IS-IS supports four different metric values:
- Default Metric: every interface has a default metric of 10.
- Delay: similar to how EIGRP uses delay.
- Expense: the actual monetary cost of a link.
- Error: similar to how EIGRP uses reliability.
Cisco IOS routers, however, only support the default metric. The other metric values are not used. The default metric is always set to 10, no matter the interface. A Ten Gigabit interface gets the same metric as a slow serial link.
In practice, this means that IS-IS will act similar to RIP, the path with the least amount of hops will be used. This is something you might want to change.
In this lesson, I’ll show you how we can configure the metric and some other tricks.
Here’s the topology I will use:
We have four routers in a single area, these routers are configured as level 1 routers.
Want to take a look for yourself? Here you will find the startup configuration of each device.
hostname R1 ! ip cef ! interface GigabitEthernet0/1 ip address 192.168.12.1 255.255.255.0 ip router isis ! interface GigabitEthernet0/2 ip address 192.168.13.1 255.255.255.0 ip router isis ! router isis net 49.1234.0000.0000.0001.00 is-type level-1 log-adjacency-changes ! end
hostname R2 ! ip cef ! interface GigabitEthernet0/1 ip address 192.168.12.2 255.255.255.0 ip router isis ! interface GigabitEthernet0/2 ip address 192.168.24.2 255.255.255.0 ip router isis ! router isis net 49.1234.0000.0000.0002.00 is-type level-1 log-adjacency-changes ! end
hostname R3 ! ip cef ! interface GigabitEthernet0/1 ip address 192.168.34.3 255.255.255.0 ip router isis ! interface GigabitEthernet0/2 ip address 192.168.13.3 255.255.255.0 ip router isis ! router isis net 49.1234.0000.0000.0003.00 is-type level-1 log-adjacency-changes ! end
hostname R4 ! ip cef ! interface Loopback0 ip address 220.127.116.11 255.255.255.255 ip router isis ! interface GigabitEthernet0/1 ip address 192.168.34.4 255.255.255.0 ip router isis ! interface GigabitEthernet0/2 ip address 192.168.24.4 255.255.255.0 ip router isis ! router isis net 49.1234.0000.0000.0004.00 is-type level-1 log-adjacency-changes ! end
Let’s take a look the routing table of R1:
R1#show ip route isis 18.104.22.168/32 is subnetted, 1 subnets i L1 22.214.171.124 [115/30] via 192.168.13.3, 00:06:43, GigabitEthernet0/2 [115/30] via 192.168.12.2, 00:06:43, GigabitEthernet0/1 i L1 192.168.24.0/24 [115/20] via 192.168.12.2, 00:06:43, GigabitEthernet0/1 i L1 192.168.34.0/24 [115/20] via 192.168.13.3, 00:06:43, GigabitEthernet0/2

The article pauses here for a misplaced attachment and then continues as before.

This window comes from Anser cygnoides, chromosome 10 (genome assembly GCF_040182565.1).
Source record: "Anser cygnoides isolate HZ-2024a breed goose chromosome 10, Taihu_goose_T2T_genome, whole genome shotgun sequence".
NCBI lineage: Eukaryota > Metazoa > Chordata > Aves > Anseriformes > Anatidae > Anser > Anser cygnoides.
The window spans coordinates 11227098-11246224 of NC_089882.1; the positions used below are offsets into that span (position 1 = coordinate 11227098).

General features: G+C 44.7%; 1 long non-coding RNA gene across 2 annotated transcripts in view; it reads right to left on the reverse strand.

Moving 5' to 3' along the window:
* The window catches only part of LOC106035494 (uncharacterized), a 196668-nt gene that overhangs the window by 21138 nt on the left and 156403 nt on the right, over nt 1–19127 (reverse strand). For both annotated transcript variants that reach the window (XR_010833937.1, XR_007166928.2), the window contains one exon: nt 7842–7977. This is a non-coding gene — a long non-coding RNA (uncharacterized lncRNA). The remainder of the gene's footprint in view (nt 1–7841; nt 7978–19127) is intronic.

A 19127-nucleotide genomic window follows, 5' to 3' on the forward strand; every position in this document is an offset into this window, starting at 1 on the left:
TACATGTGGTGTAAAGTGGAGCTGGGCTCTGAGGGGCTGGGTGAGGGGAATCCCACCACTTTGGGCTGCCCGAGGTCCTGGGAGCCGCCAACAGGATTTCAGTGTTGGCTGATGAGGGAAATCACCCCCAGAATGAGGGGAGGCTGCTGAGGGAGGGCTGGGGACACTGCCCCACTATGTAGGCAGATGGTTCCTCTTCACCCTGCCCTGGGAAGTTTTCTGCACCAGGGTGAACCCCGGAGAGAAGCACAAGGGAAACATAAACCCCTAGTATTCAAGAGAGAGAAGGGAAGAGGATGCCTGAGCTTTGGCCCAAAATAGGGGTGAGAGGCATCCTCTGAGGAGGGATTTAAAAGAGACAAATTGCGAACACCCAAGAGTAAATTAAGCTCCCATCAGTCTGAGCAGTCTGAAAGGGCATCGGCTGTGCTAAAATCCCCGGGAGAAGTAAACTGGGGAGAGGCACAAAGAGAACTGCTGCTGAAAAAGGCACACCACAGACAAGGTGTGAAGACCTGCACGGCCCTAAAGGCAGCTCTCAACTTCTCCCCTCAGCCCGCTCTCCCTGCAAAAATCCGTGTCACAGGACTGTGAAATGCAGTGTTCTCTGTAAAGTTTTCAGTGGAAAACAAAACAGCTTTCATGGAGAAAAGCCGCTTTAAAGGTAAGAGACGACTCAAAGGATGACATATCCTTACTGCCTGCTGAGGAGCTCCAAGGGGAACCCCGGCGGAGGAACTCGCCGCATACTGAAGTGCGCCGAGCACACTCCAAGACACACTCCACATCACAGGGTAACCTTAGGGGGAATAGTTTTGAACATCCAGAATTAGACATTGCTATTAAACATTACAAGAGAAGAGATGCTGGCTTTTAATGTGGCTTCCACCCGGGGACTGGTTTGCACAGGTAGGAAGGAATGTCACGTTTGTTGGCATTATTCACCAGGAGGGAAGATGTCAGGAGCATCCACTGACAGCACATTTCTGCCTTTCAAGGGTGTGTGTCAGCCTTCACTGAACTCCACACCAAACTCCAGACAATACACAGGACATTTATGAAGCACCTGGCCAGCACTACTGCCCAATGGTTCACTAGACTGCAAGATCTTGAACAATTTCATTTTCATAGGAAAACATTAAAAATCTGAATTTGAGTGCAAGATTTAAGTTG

Above we see that R1 has two equal metric paths for 126.96.36.199/32. Both have a metric of 30 in total. We have to cross two GigabitEthernet interfaces and the loopback interface is added as well. What if we want to change this? We can do so by setting the metric manually. This is done on the interface level:
R1(config)#interface GigabitEthernet 0/2 R1(config-if)#isis metric ? <1-16777214> Default metric maximum Maximum metric. All routers will exclude this link from their SPF
We can select a different metric or use the maximum command. I’ll show you what this command does is in a minute, let’s start with a custom metric first:
R1(config-if)#isis metric 50 ? <1-16777214> Delay metric level-1 Apply metric to level-1 links level-2 Apply metric to level-2 links <cr>
We can make one more change. You can choose if this metric should apply to level 1, level 2 links or both. If you don’t specify this then it will apply to both. Let’s set the metric of this interface to 50:
R1(config-if)#isis metric 50
Let’s have another look at the routing table:
R1#show ip route 188.8.131.52 255.255.255.255 Routing entry for 184.108.40.206/32 Known via "isis", distance 115, metric 30, type level-1 Redistributing via isis Last update from 192.168.12.2 on GigabitEthernet0/1, 00:00:10 ago Routing Descriptor Blocks: * 192.168.12.2, from 220.127.116.11, 00:00:10 ago, via GigabitEthernet0/1 Route metric is 30, traffic share count is 1
Since the path through R2 now has the lowest metric, this is the path that IS-IS will use. We can see the metric that was set to 50 in the database though:
R1#show isis database level-1 R1.00-00 detail IS-IS Level-1 LSP R1.00-00 LSPID LSP Seq Num LSP Checksum LSP Holdtime ATT/P/OL R1.00-00 * 0x00000016 0x2D65 1071 0/0/0 Area Address: 49.1234 NLPID: 0xCC Hostname: R1 Metric: 10 IS-Extended R1.01 Metric: 50 IS-Extended R3.02 IP Address: 192.168.13.1 Metric: 10 IP 192.168.12.0/24 Metric: 50 IP 192.168.13.0/24
There is a limit to the metric you can set on an interface. For example, if I try to change it 100 this will happen:
R1(config-if)#isis metric 100 Warning: for metrics greater than 63, 'metric-style wide' should be configured on level-1-2, or it will be capped at 63.
By default, the maximum metric that IS-IS supports to reach any destination is 1023. The maximum metric for an interface is 63. We can change this behavior by using “wide” metrics. We should do this on all routers: